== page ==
Bamboos form the single most important item of forest produce used by the rural communities in Asia and the Pacific, from the cradIe to the coffin.
Though once called the poor man’s timber it is no longer so. Its use as a long fiber raw material in the pulp and paper industry is well known and is one of the much sought after raw material in the tropics.
Its use in housing, agricultural, horticultural pursuits, fishing industry, powerplant, transport system both on land and water, handicrafts and production of edible shoots warrant reconsideration of the classification of bamboos as a ‘Minor Forest Produce’ in some countries and in others as ‘non commercial species’. Bamboo is found in natural forests, plantation forests and in unique types of agroforests in Indonesia.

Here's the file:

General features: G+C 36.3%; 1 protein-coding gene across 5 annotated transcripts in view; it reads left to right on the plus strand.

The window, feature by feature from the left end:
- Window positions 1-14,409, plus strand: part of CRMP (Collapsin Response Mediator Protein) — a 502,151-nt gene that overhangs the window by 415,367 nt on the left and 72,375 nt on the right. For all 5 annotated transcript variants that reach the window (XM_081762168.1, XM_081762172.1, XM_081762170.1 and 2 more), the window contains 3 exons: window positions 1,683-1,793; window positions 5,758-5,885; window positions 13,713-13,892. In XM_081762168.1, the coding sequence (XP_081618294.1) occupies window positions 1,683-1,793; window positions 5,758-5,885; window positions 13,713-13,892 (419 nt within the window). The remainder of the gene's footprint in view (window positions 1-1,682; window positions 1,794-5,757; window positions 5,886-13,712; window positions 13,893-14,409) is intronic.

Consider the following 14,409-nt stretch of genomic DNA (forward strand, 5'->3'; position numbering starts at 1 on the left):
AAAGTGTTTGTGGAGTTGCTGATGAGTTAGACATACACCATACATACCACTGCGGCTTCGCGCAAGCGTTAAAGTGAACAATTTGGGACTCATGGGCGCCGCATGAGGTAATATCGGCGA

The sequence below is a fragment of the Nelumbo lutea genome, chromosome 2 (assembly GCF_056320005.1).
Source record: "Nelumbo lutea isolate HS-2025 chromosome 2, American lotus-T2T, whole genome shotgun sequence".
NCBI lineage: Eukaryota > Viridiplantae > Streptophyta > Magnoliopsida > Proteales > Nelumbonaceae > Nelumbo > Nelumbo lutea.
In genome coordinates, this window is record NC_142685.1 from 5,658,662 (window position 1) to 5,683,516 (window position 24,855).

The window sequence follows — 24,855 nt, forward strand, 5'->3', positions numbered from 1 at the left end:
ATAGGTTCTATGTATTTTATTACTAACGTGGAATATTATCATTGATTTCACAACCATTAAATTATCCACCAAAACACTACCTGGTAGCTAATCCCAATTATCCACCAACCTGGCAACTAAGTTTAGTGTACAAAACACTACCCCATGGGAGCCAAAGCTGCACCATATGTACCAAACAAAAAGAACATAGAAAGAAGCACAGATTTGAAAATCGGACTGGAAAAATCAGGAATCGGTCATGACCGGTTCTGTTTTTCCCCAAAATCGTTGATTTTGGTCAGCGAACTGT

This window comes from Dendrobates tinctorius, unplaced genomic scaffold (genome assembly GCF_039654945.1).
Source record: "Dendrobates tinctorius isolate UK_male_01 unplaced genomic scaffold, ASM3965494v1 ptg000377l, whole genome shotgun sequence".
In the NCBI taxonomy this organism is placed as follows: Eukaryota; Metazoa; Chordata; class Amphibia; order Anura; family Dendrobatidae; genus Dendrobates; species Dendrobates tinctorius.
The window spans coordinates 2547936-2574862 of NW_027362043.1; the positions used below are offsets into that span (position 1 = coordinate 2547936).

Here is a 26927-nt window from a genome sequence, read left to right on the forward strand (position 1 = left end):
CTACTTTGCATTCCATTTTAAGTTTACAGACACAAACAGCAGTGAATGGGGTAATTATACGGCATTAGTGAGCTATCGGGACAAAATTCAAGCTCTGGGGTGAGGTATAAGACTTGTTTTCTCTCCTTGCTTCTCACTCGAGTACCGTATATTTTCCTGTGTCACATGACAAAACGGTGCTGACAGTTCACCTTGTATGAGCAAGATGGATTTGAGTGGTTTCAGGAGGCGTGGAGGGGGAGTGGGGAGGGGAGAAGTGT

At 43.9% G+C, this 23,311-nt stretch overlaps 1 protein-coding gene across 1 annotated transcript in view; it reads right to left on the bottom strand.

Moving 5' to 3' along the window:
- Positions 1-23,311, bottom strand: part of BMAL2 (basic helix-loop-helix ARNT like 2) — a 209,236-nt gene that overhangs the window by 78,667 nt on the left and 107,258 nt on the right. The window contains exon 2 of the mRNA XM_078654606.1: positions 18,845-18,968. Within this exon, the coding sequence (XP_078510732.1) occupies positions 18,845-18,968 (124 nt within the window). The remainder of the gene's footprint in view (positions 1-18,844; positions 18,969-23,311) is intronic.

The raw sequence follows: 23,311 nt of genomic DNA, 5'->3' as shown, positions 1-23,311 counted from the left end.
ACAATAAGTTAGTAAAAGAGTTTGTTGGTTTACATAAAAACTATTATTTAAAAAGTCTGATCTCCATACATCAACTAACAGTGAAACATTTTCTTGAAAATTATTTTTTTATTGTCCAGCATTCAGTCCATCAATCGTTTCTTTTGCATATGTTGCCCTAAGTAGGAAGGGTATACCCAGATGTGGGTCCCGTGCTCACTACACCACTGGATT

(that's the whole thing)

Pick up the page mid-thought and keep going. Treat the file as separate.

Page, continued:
In this modern world, Bamboo material gains popularity in building constructions as people started to develop consciousness in sustainable and eco-themed living and commercial spaces; Bamboo can be used for a huge variety of building purposes, including supporting columns, interior and exterior walls, flooring and kitchen/bathroom fittings, as well as structural frames, corner posts, rafters and roofing. It can easily be trained into different shapes, creating a versatile material for different building purposes.